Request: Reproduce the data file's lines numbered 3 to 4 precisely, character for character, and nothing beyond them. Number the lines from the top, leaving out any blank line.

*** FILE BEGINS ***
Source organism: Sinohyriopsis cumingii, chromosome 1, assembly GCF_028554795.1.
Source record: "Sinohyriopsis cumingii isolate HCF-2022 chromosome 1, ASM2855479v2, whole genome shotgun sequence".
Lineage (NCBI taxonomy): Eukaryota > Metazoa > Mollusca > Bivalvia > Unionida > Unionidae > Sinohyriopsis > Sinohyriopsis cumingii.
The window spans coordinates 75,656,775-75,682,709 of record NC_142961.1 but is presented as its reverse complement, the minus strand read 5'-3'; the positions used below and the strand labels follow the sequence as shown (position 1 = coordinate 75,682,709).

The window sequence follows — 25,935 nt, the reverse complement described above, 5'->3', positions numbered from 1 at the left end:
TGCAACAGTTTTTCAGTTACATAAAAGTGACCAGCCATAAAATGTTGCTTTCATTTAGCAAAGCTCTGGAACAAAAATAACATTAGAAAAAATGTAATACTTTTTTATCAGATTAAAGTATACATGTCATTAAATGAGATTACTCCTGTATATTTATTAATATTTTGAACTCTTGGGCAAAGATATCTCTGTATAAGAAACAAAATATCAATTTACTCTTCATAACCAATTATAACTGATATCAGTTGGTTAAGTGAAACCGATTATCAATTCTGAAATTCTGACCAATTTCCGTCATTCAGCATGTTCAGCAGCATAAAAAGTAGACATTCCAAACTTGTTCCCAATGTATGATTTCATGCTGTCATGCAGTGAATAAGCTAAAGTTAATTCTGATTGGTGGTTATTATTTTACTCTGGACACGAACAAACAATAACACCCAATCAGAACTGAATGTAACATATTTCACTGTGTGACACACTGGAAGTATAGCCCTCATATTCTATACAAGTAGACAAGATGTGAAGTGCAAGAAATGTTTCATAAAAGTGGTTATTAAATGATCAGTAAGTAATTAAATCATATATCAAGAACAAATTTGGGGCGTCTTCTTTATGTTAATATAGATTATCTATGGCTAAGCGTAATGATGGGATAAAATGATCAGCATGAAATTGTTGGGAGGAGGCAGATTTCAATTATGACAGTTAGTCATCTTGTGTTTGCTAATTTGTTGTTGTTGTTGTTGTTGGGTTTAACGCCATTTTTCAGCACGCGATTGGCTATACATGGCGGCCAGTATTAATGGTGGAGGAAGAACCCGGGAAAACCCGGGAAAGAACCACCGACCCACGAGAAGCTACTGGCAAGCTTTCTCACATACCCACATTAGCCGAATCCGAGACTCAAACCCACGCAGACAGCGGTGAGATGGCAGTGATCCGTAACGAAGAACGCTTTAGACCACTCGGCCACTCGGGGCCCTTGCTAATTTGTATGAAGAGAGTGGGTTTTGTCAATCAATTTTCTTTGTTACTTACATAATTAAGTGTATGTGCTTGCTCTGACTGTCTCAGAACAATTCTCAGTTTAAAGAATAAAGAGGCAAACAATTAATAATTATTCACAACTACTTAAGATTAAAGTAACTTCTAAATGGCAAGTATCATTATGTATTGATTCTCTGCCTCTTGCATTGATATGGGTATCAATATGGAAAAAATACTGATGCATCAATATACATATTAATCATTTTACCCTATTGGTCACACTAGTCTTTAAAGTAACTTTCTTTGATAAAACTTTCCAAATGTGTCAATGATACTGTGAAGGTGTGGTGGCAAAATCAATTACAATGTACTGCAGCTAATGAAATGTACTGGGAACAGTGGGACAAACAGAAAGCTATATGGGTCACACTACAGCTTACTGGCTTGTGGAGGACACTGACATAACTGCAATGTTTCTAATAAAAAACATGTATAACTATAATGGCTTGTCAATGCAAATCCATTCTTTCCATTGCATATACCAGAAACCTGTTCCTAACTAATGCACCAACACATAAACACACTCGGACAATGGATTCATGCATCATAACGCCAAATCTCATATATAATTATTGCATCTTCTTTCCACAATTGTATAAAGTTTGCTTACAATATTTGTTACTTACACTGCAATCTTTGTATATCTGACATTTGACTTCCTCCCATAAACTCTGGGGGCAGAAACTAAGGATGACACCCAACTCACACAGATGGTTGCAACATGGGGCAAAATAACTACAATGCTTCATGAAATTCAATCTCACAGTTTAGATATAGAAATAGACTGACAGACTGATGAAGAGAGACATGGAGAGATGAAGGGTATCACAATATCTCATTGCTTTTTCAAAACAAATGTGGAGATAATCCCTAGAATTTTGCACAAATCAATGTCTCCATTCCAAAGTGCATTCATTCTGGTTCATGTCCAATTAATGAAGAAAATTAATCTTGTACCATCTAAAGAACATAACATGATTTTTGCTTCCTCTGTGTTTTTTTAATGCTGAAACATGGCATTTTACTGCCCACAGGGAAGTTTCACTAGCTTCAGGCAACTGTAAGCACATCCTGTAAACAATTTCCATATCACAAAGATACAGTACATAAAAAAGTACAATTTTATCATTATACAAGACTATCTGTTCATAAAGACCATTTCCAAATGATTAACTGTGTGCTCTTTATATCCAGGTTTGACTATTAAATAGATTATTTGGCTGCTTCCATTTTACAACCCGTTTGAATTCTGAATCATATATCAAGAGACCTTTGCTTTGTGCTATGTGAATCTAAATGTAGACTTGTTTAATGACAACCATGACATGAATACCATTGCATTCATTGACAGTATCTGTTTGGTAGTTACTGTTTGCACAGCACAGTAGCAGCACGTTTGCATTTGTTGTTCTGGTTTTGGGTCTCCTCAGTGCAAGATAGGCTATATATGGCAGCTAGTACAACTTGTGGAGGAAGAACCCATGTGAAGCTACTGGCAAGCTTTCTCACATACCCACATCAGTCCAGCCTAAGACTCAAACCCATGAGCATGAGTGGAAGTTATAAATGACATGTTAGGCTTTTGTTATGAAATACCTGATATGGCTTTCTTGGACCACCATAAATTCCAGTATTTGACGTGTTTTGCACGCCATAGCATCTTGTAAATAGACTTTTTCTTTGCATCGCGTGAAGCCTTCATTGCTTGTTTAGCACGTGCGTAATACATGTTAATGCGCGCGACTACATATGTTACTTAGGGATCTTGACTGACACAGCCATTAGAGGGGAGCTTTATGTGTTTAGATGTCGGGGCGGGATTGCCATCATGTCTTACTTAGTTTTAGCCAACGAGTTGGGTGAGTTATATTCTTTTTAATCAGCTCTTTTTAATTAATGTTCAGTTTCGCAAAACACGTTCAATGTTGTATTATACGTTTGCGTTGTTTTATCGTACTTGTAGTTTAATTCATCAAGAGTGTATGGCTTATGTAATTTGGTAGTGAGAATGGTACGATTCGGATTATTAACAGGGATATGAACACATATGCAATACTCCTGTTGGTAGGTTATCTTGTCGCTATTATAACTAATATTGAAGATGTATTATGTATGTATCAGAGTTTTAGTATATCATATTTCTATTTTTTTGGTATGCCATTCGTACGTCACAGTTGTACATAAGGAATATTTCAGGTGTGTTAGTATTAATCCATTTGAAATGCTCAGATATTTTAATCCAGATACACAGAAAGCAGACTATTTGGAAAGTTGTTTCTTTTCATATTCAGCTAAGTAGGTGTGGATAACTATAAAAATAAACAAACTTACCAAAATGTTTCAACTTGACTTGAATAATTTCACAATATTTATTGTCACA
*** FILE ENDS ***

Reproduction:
Lineage (NCBI taxonomy): Eukaryota > Metazoa > Mollusca > Bivalvia > Unionida > Unionidae > Sinohyriopsis > Sinohyriopsis cumingii.
The window spans coordinates 75,656,775-75,682,709 of record NC_142961.1 but is presented as its reverse complement, the minus strand read 5'-3'; the positions used below and the strand labels follow the sequence as shown (position 1 = coordinate 75,682,709).